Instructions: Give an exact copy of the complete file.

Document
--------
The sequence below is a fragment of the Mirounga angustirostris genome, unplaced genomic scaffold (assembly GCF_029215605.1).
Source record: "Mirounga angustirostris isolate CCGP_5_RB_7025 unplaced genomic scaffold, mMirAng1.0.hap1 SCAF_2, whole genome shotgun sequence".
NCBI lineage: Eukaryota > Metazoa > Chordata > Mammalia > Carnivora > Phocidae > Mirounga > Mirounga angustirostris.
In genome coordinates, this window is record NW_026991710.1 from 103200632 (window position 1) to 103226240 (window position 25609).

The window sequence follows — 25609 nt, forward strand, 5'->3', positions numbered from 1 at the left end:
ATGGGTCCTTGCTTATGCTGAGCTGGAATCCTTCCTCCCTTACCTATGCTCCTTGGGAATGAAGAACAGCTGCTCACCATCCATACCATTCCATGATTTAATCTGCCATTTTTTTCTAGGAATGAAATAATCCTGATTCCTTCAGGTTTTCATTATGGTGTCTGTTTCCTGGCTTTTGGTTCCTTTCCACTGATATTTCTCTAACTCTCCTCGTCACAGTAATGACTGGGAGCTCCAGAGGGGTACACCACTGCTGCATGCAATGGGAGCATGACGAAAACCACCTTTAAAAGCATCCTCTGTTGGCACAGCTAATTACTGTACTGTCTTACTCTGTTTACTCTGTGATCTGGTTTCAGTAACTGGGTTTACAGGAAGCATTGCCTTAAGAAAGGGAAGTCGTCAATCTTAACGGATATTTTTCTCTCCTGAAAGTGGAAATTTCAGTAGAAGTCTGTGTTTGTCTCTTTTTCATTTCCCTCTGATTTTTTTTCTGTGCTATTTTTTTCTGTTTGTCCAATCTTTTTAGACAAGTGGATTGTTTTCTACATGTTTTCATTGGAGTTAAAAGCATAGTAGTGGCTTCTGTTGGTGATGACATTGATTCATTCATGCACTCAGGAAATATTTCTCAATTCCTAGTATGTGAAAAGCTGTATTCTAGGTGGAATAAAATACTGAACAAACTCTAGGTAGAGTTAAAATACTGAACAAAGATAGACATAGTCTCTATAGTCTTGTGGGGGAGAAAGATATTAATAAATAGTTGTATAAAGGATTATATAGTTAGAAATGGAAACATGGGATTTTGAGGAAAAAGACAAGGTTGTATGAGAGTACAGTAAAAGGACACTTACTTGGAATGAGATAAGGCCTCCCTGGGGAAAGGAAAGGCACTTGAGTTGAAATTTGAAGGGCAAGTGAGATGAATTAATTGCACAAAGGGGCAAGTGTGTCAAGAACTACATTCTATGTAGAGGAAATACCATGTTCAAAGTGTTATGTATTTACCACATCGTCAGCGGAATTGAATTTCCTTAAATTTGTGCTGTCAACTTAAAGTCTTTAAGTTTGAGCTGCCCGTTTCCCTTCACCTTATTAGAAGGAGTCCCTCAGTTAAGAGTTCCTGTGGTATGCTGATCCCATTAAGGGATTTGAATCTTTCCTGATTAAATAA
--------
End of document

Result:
The sequence below is a fragment of the Mirounga angustirostris genome, unplaced genomic scaffold (assembly GCF_029215605.1).
Source record: "Mirounga angustirostris isolate CCGP_5_RB_7025 unplaced genomic scaffold, mMirAng1.0.hap1 SCAF_2, whole genome shotgun sequence".
NCBI lineage: Eukaryota > Metazoa > Chordata > Mammalia > Carnivora > Phocidae > Mirounga > Mirounga angustirostris.
In genome coordinates, this window is record NW_026991710.1 from 103200632 (window position 1) to 103226240 (window position 25609).

The window sequence follows — 25609 nt, forward strand, 5'->3', positions numbered from 1 at the left end:
ATGGGTCCTTGCTTATGCTGAGCTGGAATCCTTCCTCCCTTACCTATGCTCCTTGGGAATGAAGAACAGCTGCTCACCATCCATACCATTCCATGATTTAATCTGCCATTTTTTTCTAGGAATGAAATAATCCTGATTCCTTCAGGTTTTCATTATGGTGTCTGTTTCCTGGCTTTTGGTTCCTTTCCACTGATATTTCTCTAACTCTCCTCGTCACAGTAATGACTGGGAGCTCCAGAGGGGTACACCACTGCTGCATGCAATGGGAGCATGACGAAAACCACCTTTAAAAGCATCCTCTGTTGGCACAGCTAATTACTGTACTGTCTTACTCTGTTTACTCTGTGATCTGGTTTCAGTAACTGGGTTTACAGGAAGCATTGCCTTAAGAAAGGGAAGTCGTCAATCTTAACGGATATTTTTCTCTCCTGAAAGTGGAAATTTCAGTAGAAGTCTGTGTTTGTCTCTTTTTCATTTCCCTCTGATTTTTTTTCTGTGCTATTTTTTTCTGTTTGTCCAATCTTTTTAGACAAGTGGATTGTTTTCTACATGTTTTCATTGGAGTTAAAAGCATAGTAGTGGCTTCTGTTGGTGATGACATTGATTCATTCATGCACTCAGGAAATATTTCTCAATTCCTAGTATGTGAAAAGCTGTATTCTAGGTGGAATAAAATACTGAACAAACTCTAGGTAGAGTTAAAATACTGAACAAAGATAGACATAGTCTCTATAGTCTTGTGGGGGAGAAAGATATTAATAAATAGTTGTATAAAGGATTATATAGTTAGAAATGGAAACATGGGATTTTGAGGAAAAAGACAAGGTTGTATGAGAGTACAGTAAAAGGACACTTACTTGGAATGAGATAAGGCCTCCCTGGGGAAAGGAAAGGCACTTGAGTTGAAATTTGAAGGGCAAGTGAGATGAATTAATTGCACAAAGGGGCAAGTGTGTCAAGAACTACATTCTATGTAGAGGAAATACCATGTTCAAAGTGTTATGTATTTACCACATCGTCAGCGGAATTGAATTTCCTTAAATTTGTGCTGTCAACTTAAAGTCTTTAAGTTTGAGCTGCCCGTTTCCCTTCACCTTATTAGAAGGAGTCCCTCAGTTAAGAGTTCCTGTGGTATGCTGATCCCATTAAGGGATTTGAATCTTTCCTGATTAAATAA